Ando and his Escort team pulled out all the stops once again to easily top the time charts on his first outing. I was in the pit lane talking to Tokue when I heard Manabu (the announcer for the day) yelling at the top of his lungs in typical fashion. We looked down at the monitor they had in the garage to see Ando stop the clock at what seemed to be an effortless 51’893 second lap. To give you an idea of the gap, the Sakamoto Engineering FD took second place overall with a 54’472. We could very well be seeing a third contender for breaking into the sought after 49’s. With Suzuki and HKS tied up in battle, Ando could be sneaking up from the back to surprise them both. Will be interesting to see how his R35 build develops over this year.
An impressive lineup as the first super lap session gets underway. I tried my hardest to just enjoy the event this time, and not worry too much about photos. That’s the biggest downside of trying to cover something you’re genuinely interested in.
I first came across Tomohiro’s Exige at Suzuka Circuit a few years ago. This car is crazy cool. The supercharged V6 puts out almost 500 horsepower, and the all new carbon, one-piece front end reduces weight by quite a bit.
The fans of the 86 would have been ecstatic to see the strong showing of the chassis. Takumi, Osamu, Arai, Mokoto, and Kenji all brought out what could easily be a group considered to be Japan’s fastest AE86’s. All with sub-minute lap times, aside from Suwa who unfortunately couldn’t catch a break and didn’t end up putting down a time. It’s ok though, we all know that he’s fast.
Takumi actually had a Carbon Junkie booth across from his car where he was displaying and selling his infamous 86 carbon parts. I was actually pleasantly surprised to see his work to be very fairly priced. If I had a 86, there’s no doubt I’d have his products on my car.
There is one car that I see often, that I just can’t wrap my head around. I think it’s simply because it’s not really my preferable style, or…something. I don’t know, and I can’t put my finger on it. It’s definitely a very eccentric car. I think for that reason I subconsciously don’t typically post pictures of it. Nyan’s New Type Racing/FDX Project FD is drift car turned time attack, and while it may not be everyone’s cup of tea, there is no doubting his progression in the new medium. Nyan owns the body shop New Type, and has used this car to display what he can do to transform the body to something unique and effective.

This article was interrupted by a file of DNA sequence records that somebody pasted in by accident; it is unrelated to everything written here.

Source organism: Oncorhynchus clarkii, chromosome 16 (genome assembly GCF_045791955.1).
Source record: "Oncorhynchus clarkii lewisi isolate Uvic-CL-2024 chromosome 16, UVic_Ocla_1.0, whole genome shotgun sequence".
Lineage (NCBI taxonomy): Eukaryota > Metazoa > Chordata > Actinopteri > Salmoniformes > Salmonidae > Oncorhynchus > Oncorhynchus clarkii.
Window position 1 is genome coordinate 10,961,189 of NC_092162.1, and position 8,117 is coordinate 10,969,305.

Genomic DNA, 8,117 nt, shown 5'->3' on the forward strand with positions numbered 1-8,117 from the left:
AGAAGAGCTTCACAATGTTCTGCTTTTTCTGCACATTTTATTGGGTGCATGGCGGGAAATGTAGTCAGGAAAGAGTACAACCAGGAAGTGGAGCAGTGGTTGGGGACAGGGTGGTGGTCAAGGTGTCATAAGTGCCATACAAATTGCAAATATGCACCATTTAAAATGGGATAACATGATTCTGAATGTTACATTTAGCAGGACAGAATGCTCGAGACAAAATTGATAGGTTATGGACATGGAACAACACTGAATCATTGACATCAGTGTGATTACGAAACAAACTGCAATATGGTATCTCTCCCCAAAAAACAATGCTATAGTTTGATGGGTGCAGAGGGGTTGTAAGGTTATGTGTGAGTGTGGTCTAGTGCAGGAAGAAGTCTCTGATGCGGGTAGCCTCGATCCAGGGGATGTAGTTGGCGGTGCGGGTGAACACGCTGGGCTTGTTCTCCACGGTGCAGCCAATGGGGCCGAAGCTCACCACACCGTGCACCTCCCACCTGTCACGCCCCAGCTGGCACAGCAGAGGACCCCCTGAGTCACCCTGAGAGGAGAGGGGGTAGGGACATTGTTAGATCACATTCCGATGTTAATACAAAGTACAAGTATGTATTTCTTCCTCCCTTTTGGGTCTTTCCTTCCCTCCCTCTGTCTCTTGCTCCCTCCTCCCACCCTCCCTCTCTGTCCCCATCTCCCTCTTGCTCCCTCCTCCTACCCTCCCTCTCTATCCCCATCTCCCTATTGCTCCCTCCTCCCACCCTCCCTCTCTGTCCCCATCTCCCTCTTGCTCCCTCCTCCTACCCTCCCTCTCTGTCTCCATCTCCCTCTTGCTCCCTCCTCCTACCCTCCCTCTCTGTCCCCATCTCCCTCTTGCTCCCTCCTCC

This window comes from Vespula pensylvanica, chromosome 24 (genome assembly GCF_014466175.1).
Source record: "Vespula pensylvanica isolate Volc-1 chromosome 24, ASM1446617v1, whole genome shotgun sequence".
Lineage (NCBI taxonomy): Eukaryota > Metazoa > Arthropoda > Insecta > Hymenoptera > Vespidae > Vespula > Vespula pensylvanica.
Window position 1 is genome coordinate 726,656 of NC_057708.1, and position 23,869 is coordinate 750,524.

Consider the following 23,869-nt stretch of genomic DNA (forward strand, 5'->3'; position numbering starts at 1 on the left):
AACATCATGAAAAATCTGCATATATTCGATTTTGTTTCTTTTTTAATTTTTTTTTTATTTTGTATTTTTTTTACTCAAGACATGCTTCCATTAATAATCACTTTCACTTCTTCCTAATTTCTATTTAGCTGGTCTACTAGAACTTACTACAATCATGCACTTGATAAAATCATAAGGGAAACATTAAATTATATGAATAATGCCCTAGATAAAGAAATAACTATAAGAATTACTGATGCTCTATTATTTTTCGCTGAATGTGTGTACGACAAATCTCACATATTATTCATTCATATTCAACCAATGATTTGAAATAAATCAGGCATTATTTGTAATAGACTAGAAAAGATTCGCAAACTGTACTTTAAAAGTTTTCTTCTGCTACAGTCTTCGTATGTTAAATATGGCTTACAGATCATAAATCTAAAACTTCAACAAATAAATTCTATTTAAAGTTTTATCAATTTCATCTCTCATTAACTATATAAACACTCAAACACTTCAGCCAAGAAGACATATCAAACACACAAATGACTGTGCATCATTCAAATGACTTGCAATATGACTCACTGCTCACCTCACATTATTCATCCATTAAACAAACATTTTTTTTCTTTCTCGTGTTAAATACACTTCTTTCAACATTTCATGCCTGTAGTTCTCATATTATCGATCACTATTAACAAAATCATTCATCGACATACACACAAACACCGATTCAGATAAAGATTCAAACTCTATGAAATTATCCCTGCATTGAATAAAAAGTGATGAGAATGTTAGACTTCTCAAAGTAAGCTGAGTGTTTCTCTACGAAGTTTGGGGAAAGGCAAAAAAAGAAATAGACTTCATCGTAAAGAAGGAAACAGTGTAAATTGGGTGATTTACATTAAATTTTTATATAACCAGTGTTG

The 780ps 2JZ swapped FD has been driven to a best time of 56’9 – which is crazyyyy fast considering where he began just a few years ago. The car has also been tamed down a bit from it’s previous versions. I think the owner has had to give up some of his wild ideas for something more reasonable and beneficial.
Matayoshi was on hand representing his company AdHoc Works, as well as our mutual partner APG Performance. Again, off pace by about half a second, he was unable to break into the 56’s. A 57’516 was the best the team could come up with. This car broke the mic on my phone in the morning when I was recording it warming up for the first session – you can see the video here.
Pushing to break his goal during the afternoon session, Matayoshi went off coming out of the last turn – he got caught up correcting some oversteer, locked his brakes and coasted into the foam. Not heavily damaged, but the day was over for him.
I spent about an hour looking at the newly revised TFR FD3S. I can’t get over how good the car looks. From the molded Panspeed to the all new custom aero; the car was truly rebuilt from the ground up. A tangible explanation of Kiyotaka’s absence from the sport over the past years; and a worthy one at that. This was the debut of the car in a public sense, and the team used it as an opportunity to test the car – it had little track time and no officially recorded times.
ASM’s bid to stay on top of the S2000’s. You can check out a full article on the car here.
Tokue was on hand to defend his title as fastest NA FF at TC2000. Unfortunately, the day just didn’t add up for him and the Work team. Ton and his ASLAN built, K-series EG6 was able to top the timesheets and strip the title from Tokue; 56.546 compared to Tokue’s old record of 56.748. Very, very close battle.
Iwata was on hand assisting his drivers all day. Kubo was shooting to further solidify his radial record but was off pace by a few tenths. It will be an incredible feat when he breaks into the 58’s on radials – I have no doubt he will do it.
Just goes to show that I wasn’t kidding about the unique variety throughout the paddock. I do my best to look at every car, because often times I find little bits of useful takeaways I can use on my own car back home.
There were a few RWB Porsches on hand, including Nagashima is no stranger to Attack, but I was pleasantly surprised to see many other RWB cars as well. Doing their part to break the stereotype that these are built just for show. Nagashima ended up posting a 56’5 – shattering his best time by a full second. Well done.
The M’s Machine Works Cayman GT3 stole the Porsche show for me however. The car was down for awhile leading up to the event while Isao-san waited on some parts from Germany. Glad to see it is up and running in top form again. Before this event, the best time was just about a 59 flat. He was able to chop it down to a 58 flat.
The Full Stage, NA 20B, took the award for best sounding car of the day. Shooting out of the first hair pin it sounded like a high-strung Formula car. Easily taking the NA class out with a 55.595, and resetting the NA record, it was consistent all day long.
Even for me this post has been rather lengthy, so I’m going to call it and let you enjoy the rest of the photos. I’ll do my best to get out closer looks at some of the cars in the coming weeks. I will also have an update on my personal car, and a preview of this year’s merchandise (which is in the works already!). So stay tuned, and enjoy the rest of Winter.